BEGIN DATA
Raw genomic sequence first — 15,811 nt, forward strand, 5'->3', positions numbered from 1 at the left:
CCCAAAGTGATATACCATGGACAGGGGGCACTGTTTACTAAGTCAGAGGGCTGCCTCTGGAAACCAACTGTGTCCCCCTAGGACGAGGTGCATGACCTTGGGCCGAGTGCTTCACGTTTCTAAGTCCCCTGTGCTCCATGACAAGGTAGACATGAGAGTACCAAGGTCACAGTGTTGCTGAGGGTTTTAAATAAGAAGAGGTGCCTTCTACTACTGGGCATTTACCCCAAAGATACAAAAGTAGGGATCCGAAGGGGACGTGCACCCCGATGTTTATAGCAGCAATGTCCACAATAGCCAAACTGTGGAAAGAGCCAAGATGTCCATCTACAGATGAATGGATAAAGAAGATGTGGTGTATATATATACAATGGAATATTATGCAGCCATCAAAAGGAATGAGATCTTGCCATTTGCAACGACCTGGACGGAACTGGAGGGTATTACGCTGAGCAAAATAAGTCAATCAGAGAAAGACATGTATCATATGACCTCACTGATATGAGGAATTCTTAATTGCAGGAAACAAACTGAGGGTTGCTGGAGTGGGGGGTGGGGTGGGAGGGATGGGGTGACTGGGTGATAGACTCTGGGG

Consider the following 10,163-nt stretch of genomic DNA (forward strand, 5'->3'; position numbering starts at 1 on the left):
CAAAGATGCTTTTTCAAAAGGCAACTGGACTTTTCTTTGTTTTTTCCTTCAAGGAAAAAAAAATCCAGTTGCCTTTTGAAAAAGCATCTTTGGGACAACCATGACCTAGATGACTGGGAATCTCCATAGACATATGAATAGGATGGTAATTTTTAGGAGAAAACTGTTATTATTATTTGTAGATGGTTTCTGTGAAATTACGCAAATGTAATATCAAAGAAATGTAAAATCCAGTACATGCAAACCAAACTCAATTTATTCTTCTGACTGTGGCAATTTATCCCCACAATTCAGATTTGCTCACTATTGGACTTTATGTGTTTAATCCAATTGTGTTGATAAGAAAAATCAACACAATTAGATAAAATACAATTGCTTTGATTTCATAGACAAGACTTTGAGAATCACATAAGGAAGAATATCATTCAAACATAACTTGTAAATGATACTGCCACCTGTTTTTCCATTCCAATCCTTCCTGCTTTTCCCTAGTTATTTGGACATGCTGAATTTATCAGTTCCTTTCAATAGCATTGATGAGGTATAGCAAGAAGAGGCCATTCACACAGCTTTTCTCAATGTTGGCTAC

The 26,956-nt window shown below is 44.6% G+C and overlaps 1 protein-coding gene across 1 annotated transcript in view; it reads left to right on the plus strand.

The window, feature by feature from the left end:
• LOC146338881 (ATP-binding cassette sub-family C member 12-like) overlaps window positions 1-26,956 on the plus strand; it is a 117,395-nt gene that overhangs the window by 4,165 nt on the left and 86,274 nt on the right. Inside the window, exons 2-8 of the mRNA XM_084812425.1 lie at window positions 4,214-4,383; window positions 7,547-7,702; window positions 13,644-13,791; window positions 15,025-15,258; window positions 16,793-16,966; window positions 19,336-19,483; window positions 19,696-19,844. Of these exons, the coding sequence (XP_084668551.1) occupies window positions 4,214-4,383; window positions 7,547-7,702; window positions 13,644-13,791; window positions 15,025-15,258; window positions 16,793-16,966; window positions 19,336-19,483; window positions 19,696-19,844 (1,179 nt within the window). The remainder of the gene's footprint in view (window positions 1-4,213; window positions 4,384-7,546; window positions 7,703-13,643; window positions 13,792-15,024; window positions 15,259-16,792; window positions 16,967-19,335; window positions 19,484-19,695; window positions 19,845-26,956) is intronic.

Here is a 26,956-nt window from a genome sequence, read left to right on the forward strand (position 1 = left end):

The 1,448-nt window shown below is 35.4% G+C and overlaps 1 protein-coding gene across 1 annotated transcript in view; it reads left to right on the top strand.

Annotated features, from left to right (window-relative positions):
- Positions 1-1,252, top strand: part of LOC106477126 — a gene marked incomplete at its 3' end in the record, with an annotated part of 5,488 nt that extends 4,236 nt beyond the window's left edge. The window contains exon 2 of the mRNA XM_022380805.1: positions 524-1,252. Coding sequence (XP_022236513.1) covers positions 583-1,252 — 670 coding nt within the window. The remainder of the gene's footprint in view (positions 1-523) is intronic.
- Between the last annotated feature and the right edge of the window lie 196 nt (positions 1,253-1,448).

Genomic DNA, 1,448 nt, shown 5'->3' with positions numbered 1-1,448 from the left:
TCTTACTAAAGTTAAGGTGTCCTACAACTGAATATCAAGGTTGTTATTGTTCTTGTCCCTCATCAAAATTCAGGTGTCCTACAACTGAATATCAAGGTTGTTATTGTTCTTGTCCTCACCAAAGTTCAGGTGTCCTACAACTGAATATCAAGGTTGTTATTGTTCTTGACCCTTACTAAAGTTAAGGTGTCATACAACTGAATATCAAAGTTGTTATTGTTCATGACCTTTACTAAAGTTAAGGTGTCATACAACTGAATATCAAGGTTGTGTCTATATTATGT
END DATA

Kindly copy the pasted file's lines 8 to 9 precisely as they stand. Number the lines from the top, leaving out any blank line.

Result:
Here is a 26,956-nt window from a genome sequence, read left to right on the forward strand (position 1 = left end):

The 1,448-nt window shown below is 35.4% G+C and overlaps 1 protein-coding gene across 1 annotated transcript in view; it reads left to right on the top strand.